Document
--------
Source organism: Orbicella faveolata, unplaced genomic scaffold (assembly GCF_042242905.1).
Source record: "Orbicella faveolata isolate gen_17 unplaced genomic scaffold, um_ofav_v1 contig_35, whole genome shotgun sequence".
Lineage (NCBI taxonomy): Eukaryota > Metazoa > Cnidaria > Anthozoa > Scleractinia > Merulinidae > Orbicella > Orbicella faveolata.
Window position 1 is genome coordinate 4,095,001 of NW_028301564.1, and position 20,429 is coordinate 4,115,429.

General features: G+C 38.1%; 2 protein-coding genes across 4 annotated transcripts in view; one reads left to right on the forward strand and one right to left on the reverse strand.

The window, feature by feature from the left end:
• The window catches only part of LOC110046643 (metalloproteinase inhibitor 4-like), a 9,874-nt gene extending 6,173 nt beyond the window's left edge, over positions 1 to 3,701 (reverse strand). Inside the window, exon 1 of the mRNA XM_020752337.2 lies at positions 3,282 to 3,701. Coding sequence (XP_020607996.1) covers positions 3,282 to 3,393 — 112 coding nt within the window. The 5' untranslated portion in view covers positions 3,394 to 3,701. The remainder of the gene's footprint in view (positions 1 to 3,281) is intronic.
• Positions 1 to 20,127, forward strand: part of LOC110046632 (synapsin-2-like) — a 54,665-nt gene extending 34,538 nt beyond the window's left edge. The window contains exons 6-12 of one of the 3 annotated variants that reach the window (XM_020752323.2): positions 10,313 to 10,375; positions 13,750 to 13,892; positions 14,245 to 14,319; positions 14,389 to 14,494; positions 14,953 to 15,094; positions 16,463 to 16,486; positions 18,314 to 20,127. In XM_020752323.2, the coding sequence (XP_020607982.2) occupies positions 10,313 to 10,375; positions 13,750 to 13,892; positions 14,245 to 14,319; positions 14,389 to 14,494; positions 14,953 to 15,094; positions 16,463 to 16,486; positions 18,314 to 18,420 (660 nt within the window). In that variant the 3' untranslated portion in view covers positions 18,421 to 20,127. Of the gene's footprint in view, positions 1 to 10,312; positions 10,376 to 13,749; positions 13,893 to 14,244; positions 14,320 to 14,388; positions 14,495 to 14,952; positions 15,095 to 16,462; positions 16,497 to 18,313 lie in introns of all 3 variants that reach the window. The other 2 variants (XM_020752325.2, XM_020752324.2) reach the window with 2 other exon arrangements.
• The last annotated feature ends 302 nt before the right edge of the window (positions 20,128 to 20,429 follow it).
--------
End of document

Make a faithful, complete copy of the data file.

Source organism: Orbicella faveolata, unplaced genomic scaffold (assembly GCF_042242905.1).
Source record: "Orbicella faveolata isolate gen_17 unplaced genomic scaffold, um_ofav_v1 contig_35, whole genome shotgun sequence".
Lineage (NCBI taxonomy): Eukaryota > Metazoa > Cnidaria > Anthozoa > Scleractinia > Merulinidae > Orbicella > Orbicella faveolata.
Window position 1 is genome coordinate 4,095,001 of NW_028301564.1, and position 20,429 is coordinate 4,115,429.

General features: G+C 38.1%; 2 protein-coding genes across 4 annotated transcripts in view; one reads left to right on the forward strand and one right to left on the reverse strand.

The window, feature by feature from the left end:
• The window catches only part of LOC110046643 (metalloproteinase inhibitor 4-like), a 9,874-nt gene extending 6,173 nt beyond the window's left edge, over positions 1 to 3,701 (reverse strand). Inside the window, exon 1 of the mRNA XM_020752337.2 lies at positions 3,282 to 3,701. Coding sequence (XP_020607996.1) covers positions 3,282 to 3,393 — 112 coding nt within the window. The 5' untranslated portion in view covers positions 3,394 to 3,701. The remainder of the gene's footprint in view (positions 1 to 3,281) is intronic.
• Positions 1 to 20,127, forward strand: part of LOC110046632 (synapsin-2-like) — a 54,665-nt gene extending 34,538 nt beyond the window's left edge. The window contains exons 6-12 of one of the 3 annotated variants that reach the window (XM_020752323.2): positions 10,313 to 10,375; positions 13,750 to 13,892; positions 14,245 to 14,319; positions 14,389 to 14,494; positions 14,953 to 15,094; positions 16,463 to 16,486; positions 18,314 to 20,127. In XM_020752323.2, the coding sequence (XP_020607982.2) occupies positions 10,313 to 10,375; positions 13,750 to 13,892; positions 14,245 to 14,319; positions 14,389 to 14,494; positions 14,953 to 15,094; positions 16,463 to 16,486; positions 18,314 to 18,420 (660 nt within the window). In that variant the 3' untranslated portion in view covers positions 18,421 to 20,127. Of the gene's footprint in view, positions 1 to 10,312; positions 10,376 to 13,749; positions 13,893 to 14,244; positions 14,320 to 14,388; positions 14,495 to 14,952; positions 15,095 to 16,462; positions 16,497 to 18,313 lie in introns of all 3 variants that reach the window. The other 2 variants (XM_020752325.2, XM_020752324.2) reach the window with 2 other exon arrangements.
• The last annotated feature ends 302 nt before the right edge of the window (positions 20,128 to 20,429 follow it).